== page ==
It's hard to say what's more odd: the fact that Dance Band will be celebrating the release of their new funkadelic electro album, Geekadelic, at the normally quiet and reserved Cedar, or the fact that I'm still surprised by anything Dance Band does. A unique force in the realm of live local music, Dance Band should be commended for achieving the ultimate task—getting all the cool, nonchalant hipsters out onto the dance floor for serious booty shaking and the occasional synchronized zombie impersonation. If their new EP is any indication, Dance Band's tempos show no sign of slowing down. Come on, fashionistas! Paint on another pair of gold lamé tights, order up another microbrew, and get ready to wiggle until the lights come up. Did I mention they have a new song about dancing robots? Divine. With City Pages Picked to Click 2008 grand champions Lucy Michelle and the Velvet Lapelles. All ages. $8/$10 at the door. 8 p.m. 416 Cedar Ave. S, Minneapolis; 612.338.2674. —Andrea Swensson

Grampall Jookabox

Nomad World Pub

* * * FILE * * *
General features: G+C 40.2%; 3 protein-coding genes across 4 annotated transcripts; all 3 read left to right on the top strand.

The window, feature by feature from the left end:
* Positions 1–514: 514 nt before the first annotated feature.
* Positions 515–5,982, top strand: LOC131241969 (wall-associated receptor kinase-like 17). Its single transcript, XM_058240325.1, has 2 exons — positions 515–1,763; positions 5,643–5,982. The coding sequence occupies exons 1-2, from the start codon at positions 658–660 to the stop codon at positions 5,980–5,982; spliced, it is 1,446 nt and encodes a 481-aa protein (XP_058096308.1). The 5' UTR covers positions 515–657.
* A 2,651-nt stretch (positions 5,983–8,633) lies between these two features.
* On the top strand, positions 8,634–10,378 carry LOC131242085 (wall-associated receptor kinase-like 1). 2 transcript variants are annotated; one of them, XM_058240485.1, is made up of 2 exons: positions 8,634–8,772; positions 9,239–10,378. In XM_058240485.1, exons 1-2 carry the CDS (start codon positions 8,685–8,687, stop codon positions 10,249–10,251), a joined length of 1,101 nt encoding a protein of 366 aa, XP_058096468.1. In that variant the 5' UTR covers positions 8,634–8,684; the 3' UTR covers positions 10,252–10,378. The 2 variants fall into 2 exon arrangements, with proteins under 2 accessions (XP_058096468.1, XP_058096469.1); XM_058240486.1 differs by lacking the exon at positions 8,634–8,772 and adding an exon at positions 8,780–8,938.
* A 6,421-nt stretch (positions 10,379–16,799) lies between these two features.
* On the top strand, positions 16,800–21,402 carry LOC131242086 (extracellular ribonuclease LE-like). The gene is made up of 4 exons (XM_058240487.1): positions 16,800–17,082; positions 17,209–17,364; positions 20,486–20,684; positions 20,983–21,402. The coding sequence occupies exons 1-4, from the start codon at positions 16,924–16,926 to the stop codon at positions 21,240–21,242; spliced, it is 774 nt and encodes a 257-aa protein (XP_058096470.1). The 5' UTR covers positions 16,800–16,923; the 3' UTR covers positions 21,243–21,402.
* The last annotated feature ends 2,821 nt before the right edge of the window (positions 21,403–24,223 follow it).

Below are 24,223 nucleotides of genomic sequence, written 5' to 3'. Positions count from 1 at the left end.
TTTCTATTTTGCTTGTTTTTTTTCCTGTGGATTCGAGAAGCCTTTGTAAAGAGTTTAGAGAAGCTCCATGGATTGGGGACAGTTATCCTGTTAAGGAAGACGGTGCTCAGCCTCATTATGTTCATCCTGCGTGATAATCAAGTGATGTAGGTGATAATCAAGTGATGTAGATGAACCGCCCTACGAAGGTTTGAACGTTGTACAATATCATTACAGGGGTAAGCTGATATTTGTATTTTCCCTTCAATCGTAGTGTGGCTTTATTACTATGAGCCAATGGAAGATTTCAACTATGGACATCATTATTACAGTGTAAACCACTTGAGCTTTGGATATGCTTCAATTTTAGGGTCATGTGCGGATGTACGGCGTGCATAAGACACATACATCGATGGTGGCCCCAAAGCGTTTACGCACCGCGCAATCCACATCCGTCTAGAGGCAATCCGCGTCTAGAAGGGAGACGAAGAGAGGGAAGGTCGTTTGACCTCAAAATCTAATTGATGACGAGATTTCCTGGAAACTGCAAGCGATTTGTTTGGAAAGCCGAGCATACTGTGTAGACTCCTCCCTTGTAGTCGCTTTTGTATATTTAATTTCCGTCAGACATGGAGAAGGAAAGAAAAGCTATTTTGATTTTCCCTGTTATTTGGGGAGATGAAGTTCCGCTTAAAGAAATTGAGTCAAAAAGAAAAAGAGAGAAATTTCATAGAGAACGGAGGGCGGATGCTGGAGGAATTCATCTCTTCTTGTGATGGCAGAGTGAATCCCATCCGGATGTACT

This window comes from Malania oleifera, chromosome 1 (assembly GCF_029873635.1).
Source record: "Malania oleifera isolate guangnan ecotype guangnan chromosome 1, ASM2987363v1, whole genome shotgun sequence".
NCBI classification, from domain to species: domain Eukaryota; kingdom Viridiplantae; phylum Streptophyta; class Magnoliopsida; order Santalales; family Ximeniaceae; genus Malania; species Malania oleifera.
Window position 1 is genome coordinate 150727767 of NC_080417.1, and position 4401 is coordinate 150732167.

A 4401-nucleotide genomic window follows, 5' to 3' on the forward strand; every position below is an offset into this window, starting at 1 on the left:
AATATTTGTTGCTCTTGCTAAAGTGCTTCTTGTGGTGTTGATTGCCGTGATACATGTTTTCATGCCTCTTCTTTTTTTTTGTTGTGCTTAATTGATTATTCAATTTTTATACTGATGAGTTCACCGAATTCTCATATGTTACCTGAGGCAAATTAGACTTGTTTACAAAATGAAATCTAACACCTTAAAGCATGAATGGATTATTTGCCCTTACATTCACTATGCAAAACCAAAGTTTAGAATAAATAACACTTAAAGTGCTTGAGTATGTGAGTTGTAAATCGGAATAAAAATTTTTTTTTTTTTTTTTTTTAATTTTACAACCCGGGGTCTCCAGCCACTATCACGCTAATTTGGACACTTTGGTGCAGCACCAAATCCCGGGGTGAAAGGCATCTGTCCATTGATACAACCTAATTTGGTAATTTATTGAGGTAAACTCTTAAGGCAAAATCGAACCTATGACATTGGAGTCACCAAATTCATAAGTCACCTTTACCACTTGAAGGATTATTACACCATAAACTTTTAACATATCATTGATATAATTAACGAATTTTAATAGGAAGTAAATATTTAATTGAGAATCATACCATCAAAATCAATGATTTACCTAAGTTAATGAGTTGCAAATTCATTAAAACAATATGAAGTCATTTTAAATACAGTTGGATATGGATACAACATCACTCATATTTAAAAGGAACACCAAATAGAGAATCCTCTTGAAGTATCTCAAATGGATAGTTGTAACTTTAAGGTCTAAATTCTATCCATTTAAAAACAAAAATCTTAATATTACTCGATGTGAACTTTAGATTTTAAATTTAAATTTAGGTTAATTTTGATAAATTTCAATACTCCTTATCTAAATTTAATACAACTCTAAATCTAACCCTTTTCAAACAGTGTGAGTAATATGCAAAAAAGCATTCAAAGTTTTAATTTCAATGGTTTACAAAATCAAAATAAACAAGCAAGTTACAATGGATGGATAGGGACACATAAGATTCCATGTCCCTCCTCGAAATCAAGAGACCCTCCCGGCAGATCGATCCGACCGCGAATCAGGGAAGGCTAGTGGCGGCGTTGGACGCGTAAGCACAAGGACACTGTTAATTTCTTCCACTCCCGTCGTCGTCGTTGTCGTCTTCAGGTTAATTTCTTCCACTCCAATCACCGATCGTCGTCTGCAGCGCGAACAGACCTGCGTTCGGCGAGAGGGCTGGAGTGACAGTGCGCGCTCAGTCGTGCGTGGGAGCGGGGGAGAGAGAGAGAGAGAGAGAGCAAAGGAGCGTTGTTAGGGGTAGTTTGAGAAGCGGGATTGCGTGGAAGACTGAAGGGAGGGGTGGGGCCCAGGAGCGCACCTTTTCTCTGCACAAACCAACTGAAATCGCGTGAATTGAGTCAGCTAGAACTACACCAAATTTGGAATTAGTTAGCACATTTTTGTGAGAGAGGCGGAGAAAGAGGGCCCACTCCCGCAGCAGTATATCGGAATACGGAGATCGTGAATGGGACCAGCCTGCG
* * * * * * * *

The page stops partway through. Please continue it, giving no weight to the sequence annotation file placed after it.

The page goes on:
Indianapolis's David Adamson seems like the kind of guy who has an awesome record—or at least mp3—collection. Ropechain, his latest album under the rather unfortunate nom-de-rock Grampall Jookabox, atom-smashes concepts and genres together into a post-nuclear house party. He segues easily from one savvy vocal impression to another—Prince, Korn's Jonathan Davis, Jimi Hendrix, even the late Brad Nowell, of stoner-ska outfit Sublime—confident in his ability to find homes for each and every one in the most unlikely of musical backdrops: R&B langour for "I Will Save Young Michael," skeletal funk for "The Girl Ain't Preggers," Negro spiritual-cum-folk for "I'm Absolutely Freaked Out." Anxious, inventive, and not beholden to any one path, Adamson's like Beck Hansen's slightly daft little brother—and that's no bad thing at all. With Murzik and Pale Young Gentlemen. 21+. $5. 9 p.m. 501 Cedar Ave. S, Minneapolis; 612.338.6424. —Ray Cummings